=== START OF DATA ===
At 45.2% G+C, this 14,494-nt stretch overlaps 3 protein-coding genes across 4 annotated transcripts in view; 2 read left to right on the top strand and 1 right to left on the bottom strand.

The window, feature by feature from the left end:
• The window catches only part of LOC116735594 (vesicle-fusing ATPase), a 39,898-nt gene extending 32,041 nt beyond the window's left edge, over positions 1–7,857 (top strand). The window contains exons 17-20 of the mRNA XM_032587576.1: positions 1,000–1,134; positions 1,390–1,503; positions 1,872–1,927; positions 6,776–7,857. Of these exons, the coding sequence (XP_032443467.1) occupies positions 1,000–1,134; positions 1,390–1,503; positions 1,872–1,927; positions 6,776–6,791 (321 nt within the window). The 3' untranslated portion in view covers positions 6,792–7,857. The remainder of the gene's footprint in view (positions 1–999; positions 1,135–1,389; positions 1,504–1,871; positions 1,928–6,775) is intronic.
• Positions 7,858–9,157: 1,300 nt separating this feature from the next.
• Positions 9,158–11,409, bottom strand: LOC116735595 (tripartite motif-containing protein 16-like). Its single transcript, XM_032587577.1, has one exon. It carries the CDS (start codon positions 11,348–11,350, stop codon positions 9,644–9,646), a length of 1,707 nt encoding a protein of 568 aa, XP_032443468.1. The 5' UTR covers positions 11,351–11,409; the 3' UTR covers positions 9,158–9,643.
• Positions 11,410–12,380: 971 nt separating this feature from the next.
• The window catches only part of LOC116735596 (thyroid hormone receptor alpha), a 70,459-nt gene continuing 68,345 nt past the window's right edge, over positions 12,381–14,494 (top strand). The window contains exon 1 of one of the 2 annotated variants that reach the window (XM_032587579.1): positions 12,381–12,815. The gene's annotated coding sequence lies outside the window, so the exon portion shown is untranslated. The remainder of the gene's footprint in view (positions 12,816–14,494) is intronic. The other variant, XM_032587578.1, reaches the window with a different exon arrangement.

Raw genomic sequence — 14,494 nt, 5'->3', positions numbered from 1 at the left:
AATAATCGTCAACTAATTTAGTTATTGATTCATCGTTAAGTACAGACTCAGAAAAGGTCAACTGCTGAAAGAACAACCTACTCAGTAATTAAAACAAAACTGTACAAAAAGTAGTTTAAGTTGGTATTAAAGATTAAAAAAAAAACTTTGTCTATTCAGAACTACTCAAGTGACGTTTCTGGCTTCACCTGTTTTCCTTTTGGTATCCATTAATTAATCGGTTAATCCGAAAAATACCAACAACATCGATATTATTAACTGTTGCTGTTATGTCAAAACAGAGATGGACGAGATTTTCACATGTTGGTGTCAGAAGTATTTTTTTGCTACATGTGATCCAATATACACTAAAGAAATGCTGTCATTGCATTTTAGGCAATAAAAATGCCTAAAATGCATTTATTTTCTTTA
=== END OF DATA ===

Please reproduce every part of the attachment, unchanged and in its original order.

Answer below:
At 45.2% G+C, this 14,494-nt stretch overlaps 3 protein-coding genes across 4 annotated transcripts in view; 2 read left to right on the top strand and 1 right to left on the bottom strand.

The window, feature by feature from the left end:
• The window catches only part of LOC116735594 (vesicle-fusing ATPase), a 39,898-nt gene extending 32,041 nt beyond the window's left edge, over positions 1–7,857 (top strand). The window contains exons 17-20 of the mRNA XM_032587576.1: positions 1,000–1,134; positions 1,390–1,503; positions 1,872–1,927; positions 6,776–7,857. Of these exons, the coding sequence (XP_032443467.1) occupies positions 1,000–1,134; positions 1,390–1,503; positions 1,872–1,927; positions 6,776–6,791 (321 nt within the window). The 3' untranslated portion in view covers positions 6,792–7,857. The remainder of the gene's footprint in view (positions 1–999; positions 1,135–1,389; positions 1,504–1,871; positions 1,928–6,775) is intronic.
• Positions 7,858–9,157: 1,300 nt separating this feature from the next.
• Positions 9,158–11,409, bottom strand: LOC116735595 (tripartite motif-containing protein 16-like). Its single transcript, XM_032587577.1, has one exon. It carries the CDS (start codon positions 11,348–11,350, stop codon positions 9,644–9,646), a length of 1,707 nt encoding a protein of 568 aa, XP_032443468.1. The 5' UTR covers positions 11,351–11,409; the 3' UTR covers positions 9,158–9,643.
• Positions 11,410–12,380: 971 nt separating this feature from the next.
• The window catches only part of LOC116735596 (thyroid hormone receptor alpha), a 70,459-nt gene continuing 68,345 nt past the window's right edge, over positions 12,381–14,494 (top strand). The window contains exon 1 of one of the 2 annotated variants that reach the window (XM_032587579.1): positions 12,381–12,815. The gene's annotated coding sequence lies outside the window, so the exon portion shown is untranslated. The remainder of the gene's footprint in view (positions 12,816–14,494) is intronic. The other variant, XM_032587578.1, reaches the window with a different exon arrangement.

Raw genomic sequence — 14,494 nt, 5'->3', positions numbered from 1 at the left:
AATAATCGTCAACTAATTTAGTTATTGATTCATCGTTAAGTACAGACTCAGAAAAGGTCAACTGCTGAAAGAACAACCTACTCAGTAATTAAAACAAAACTGTACAAAAAGTAGTTTAAGTTGGTATTAAAGATTAAAAAAAAAACTTTGTCTATTCAGAACTACTCAAGTGACGTTTCTGGCTTCACCTGTTTTCCTTTTGGTATCCATTAATTAATCGGTTAATCCGAAAAATACCAACAACATCGATATTATTAACTGTTGCTGTTATGTCAAAACAGAGATGGACGAGATTTTCACATGTTGGTGTCAGAAGTATTTTTTTGCTACATGTGATCCAATATACACTAAAGAAATGCTGTCATTGCATTTTAGGCAATAAAAATGCCTAAAATGCATTTATTTTCTTTA